Social Cool – The Interlace


Traditionally, the association between individuals and buildings was solely a functional one, where a house was built with four walls and a roof and, hey presto, job done. A new generation of architects have a different image of buildings that go way beyond just providing a roof over our heads. They aim to not only produce a practical structure, but also to create housing that will nurture and encourage community living.

Welcome Büro Ole Scheeren, an international design studio that practices architecture, urbanism and research,  And they have certainly packed a lot of thought-provoking architecture into those five years with some exciting, global projects and German Ole Scheeren, founder of Büro OS, has become a huge success with his experimental architecture.
Based in Hong Kong and Beijing, work keeps rolling in for this young practice and with its promising international portfolio, Büro OS is expanding, opening two new offices in Berlin and Bangkok. The MahaNakhon tower, Thailand’s tallest skyscraper, the Guardian Art Centre in Beijing and a high-rise in downtown Vancouver, are just a few of the admired projects of this renowned architectural firm, but it is the inspired ‘vertical village’ that has been praised as the ultimate in innovative design.


Can strong communities be maintained in the cities of the future? Can living and social spaces co-exist? The Interlace, designed by Büro OS and the Office for Metropolitan Architecture, and winner of the World Building of the Year 2015 at the World Architecture Festival (WAF), beating 338 other entries, certainly thinks so. The judges said they chose it for its ‘radical and alternative approach’ to modern living, and with its hexagonal arrangement of suspended blocks surrounded by shared outdoor spaces, radical it most definitely is. The Interlace joins previous winners of the World Building of the Year Award including a ‘recycled’ chapel in Vietnam designed by a21studio (2014) and Cooled Conservatories at Gardens by the Bay by Wilkinson Eyre, Grant Associates, Atelier One and Atelier Ten. (2012)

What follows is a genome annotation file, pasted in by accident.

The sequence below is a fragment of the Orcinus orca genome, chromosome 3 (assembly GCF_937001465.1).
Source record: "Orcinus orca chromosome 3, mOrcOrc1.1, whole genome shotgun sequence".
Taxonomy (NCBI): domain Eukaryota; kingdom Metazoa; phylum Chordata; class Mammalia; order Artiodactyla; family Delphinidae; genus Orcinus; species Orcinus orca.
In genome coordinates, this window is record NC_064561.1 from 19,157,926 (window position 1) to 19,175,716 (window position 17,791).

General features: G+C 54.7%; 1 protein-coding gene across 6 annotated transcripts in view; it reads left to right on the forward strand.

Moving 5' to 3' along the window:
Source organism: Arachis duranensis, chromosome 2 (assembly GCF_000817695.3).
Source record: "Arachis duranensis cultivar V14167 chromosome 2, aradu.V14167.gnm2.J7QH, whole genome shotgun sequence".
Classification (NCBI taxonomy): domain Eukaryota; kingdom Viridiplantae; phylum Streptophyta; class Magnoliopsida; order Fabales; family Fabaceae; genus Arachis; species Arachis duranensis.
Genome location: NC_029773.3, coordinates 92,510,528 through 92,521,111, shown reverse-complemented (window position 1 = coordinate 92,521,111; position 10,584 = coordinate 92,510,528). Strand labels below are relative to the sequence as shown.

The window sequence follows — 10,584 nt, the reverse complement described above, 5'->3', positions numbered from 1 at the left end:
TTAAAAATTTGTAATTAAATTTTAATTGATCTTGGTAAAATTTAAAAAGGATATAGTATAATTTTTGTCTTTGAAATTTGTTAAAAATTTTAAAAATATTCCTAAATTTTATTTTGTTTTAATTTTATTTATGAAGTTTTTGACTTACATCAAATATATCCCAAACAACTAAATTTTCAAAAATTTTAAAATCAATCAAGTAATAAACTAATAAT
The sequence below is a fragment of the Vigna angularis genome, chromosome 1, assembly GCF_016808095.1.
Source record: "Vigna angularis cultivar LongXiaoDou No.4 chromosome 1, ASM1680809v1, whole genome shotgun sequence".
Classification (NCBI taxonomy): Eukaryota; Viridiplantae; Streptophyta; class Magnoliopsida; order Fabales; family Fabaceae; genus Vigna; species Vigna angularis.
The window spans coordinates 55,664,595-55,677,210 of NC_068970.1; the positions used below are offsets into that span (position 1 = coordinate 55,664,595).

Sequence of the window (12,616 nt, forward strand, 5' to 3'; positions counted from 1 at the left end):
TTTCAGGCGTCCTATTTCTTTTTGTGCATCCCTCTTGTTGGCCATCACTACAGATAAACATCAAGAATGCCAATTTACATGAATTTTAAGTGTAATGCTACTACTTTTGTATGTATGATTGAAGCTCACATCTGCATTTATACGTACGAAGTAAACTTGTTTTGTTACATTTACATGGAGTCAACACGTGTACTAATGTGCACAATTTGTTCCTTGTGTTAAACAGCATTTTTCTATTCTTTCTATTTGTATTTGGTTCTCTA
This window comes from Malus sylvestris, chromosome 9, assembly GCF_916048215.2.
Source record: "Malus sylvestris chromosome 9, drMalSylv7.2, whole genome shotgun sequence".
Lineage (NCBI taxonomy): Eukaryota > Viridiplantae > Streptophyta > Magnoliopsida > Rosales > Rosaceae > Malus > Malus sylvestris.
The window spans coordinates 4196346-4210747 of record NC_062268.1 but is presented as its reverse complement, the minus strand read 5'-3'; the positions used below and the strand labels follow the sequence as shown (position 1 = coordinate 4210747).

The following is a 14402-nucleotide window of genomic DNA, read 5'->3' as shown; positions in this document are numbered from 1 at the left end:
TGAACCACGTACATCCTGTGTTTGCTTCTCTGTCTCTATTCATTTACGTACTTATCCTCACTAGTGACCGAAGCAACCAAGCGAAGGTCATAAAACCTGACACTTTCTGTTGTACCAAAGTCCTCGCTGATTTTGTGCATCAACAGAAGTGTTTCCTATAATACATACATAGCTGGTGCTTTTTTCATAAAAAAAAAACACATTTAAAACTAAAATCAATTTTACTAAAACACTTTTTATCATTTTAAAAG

Asked to create 12 high-rises, Scheeren turned the design on its side, so to speak, creating an antithesis to tower blocks, for a community of about 1,000 families. Instead of rehashing the humdrum, disconnected high rises typical of contemporary urban metropolises, the Interlace restores the concept of community as a primary feature in today’s society, interweaving the residential facilities into the complex to inspire social interaction. Without pictures this build would be very hard to visualise – predominantly because no has ever made a building like it.

Completed in 2013, the ambitious residential complex is a large-scale project, covering a huge 170,000sqm surface area. Situated in the southern part of Singapore the Interlace is made up of a series of interlocking horizontal buildings, with the finished product changing the out-dated, detached style of city design. Features including the surrounding micro-climate, wind and solar resources, as well as the privacy of the individual apartments, sustainability and the integration of environmental and communal spaces are crucial. Due to the gardens and additional green features, including solar panels and natural ventilation components, the development received a ‘Gold Plus’ title from BCA Green Mark, the Singaporean government’s sustainability rating agency for buildings.Buro-Ole-Scheeren_core_group-©-Buro-OS

Designed to create a more sociable approach to living, the pioneering design consists of a sophisticated network of living and social spaces, with 31 six-storey apartment blocks stacked in hexagonal arrangements around exposed courtyards. For anyone driving past the Interlace, it may look like a huge stack of Lego blocks or some unusual arrangement of shipping containers. The final result is numerous multi-level shared and private indoor and outdoor areas that exploit space and celebrate the cityscape.